Everything You Need to Know About the Activision Blizzard Walkout

Sam Blake

Sam primarily covers entertainment and media for dot.LA. Previously he was Marjorie Deane Fellow at The Economist, where he wrote for the business and finance sections of the print edition. He has also worked at the XPRIZE Foundation, U.S. Government Accountability Office, KCRW, and MLB Advanced Media (now Disney Streaming Services). He holds an MBA from UCLA Anderson, an MPP from UCLA Luskin and a BA in History from University of Michigan. Email him at samblake@dot.LA and find him on Twitter @hisamblake

Everything You Need to Know About the Activision Blizzard Walkout

Hundreds of Activision Blizzard employees in Irvine and many more remotely walked off the job on Wednesday to protest a misogynistic workplace culture. They carried signs like "Send the Frat Boys Back to School" and "Every Voice Matters."


The move came after California filed a blistering lawsuit against Activision Blizzard last week that portrayed the company as having a pervasive "frat boy" culture where male workers and bosses torment women and executives don't deal seriously with the complaints. The company's initial reaction, it later admitted, was "tone deaf," but infuriated employees and organizers said it galvanized the workers.

"It's no longer about individual victims. The time for individual victims to be heard is in the lawsuit. The time for us to enact systemic change is here," said an Activision employee and one of the organizers, who requested anonymity for fear of retaliation.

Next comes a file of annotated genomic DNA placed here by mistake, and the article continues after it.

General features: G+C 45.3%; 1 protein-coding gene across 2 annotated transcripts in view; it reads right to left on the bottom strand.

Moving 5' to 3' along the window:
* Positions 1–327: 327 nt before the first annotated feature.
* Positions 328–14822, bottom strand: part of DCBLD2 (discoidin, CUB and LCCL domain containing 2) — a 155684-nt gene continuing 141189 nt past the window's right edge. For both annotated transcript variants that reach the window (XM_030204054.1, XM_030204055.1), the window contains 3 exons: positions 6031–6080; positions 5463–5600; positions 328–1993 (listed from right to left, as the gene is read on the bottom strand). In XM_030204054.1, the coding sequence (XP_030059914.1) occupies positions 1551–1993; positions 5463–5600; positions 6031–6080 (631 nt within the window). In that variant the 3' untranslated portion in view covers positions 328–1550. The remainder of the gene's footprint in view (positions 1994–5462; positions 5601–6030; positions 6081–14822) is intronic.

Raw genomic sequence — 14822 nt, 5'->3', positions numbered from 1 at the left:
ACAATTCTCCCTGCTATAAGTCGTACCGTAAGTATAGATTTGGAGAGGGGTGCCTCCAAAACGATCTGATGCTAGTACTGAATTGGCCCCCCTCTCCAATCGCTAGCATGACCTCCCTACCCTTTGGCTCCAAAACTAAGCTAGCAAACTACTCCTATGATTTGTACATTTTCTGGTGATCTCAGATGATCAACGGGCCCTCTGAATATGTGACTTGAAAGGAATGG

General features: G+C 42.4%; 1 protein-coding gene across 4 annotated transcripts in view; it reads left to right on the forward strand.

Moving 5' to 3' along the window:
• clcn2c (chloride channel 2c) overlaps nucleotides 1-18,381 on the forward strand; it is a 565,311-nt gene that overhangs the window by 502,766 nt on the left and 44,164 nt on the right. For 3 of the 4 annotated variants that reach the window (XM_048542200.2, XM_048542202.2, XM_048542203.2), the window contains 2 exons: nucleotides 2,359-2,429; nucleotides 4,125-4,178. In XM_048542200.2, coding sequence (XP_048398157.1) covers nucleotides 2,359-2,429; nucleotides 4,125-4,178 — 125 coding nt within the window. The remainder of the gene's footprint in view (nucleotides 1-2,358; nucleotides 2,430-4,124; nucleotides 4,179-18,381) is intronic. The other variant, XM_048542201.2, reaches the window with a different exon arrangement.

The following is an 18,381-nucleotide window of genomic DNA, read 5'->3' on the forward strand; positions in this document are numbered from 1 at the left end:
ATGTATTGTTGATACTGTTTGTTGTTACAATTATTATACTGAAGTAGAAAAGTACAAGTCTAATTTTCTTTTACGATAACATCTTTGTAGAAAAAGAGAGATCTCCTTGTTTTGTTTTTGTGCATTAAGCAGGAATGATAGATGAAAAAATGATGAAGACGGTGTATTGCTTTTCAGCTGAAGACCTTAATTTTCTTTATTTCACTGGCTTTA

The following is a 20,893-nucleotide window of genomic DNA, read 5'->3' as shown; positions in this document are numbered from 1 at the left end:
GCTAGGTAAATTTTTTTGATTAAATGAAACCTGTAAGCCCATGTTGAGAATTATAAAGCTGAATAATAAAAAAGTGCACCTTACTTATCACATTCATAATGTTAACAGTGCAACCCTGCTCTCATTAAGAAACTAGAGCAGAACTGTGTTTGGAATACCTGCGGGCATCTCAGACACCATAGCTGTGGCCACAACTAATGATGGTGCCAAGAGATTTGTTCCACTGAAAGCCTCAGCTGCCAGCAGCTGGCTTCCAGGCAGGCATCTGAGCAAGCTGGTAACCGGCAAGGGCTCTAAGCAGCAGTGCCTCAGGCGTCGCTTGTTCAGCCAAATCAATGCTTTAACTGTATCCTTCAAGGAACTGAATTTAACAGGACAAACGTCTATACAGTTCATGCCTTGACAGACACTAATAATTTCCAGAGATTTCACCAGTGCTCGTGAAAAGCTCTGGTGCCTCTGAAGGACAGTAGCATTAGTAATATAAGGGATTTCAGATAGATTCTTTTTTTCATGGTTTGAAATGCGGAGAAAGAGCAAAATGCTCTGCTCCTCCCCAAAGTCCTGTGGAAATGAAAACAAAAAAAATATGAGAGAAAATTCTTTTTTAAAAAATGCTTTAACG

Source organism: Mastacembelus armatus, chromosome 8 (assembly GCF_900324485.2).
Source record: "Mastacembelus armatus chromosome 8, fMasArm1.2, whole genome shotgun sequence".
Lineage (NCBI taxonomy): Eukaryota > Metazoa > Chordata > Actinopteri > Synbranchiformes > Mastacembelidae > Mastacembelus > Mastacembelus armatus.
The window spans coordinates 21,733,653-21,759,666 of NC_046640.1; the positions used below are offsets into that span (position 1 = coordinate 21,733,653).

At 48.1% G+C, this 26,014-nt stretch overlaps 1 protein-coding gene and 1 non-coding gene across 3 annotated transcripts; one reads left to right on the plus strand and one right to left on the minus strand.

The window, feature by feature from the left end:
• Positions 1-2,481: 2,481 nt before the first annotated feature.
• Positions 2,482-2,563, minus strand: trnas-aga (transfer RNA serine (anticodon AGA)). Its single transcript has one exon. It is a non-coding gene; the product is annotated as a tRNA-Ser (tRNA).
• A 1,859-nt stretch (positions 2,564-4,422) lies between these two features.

The protests sparked a nerve among gamers who called for a day boycott of the company's titles, which include "Call of Duty," "World of Warcraft" and "Overwatch."

It comes as the largely white, male tech and gaming industry grapples with a lack of diversity. At Activision, the lawsuit found only 20% of the employees are female.

Activision Blizzard's CEO Bobby Kotick issued an apology ahead of the protest.

"We are taking swift action to be the compassionate, caring company you came to work for and to ensure a safe environment. There is no place anywhere at our company for discrimination, harassment, or unequal treatment of any kind."

It was too little, too late for the hundreds of employees who'd spent the weekend organizing the walkout and drafting an open letter calling for an end to forced arbitration, more pay transparency and worker participation in hiring, among other demands. Kotick's response didn't address those issues, organizers said ahead of the walkout.

Employees gathered in the shaded grass surrounding the gated Blizzard campus in Irvine, stocked with snacks and water in tubs filled with ice. Activision Blizzard was on damage control and has promised that employees who walked out will be paid.

Outside the front gate of Blizzard employees hung blue hearts with notes expressing solidarity and sharing their own experiences.

"A male coworker repeatedly 'checked to see if my clothes were see through.' Believe women!" one note said.

Organizers said they were pleased they had "convinced leadership to change the tone of their communications," but noted that their key concerns remain unaddressed.

"We want to work with leadership," said the same employee, who declined to be named. "Statements are a start but they are the start of a long conversation that has to be had."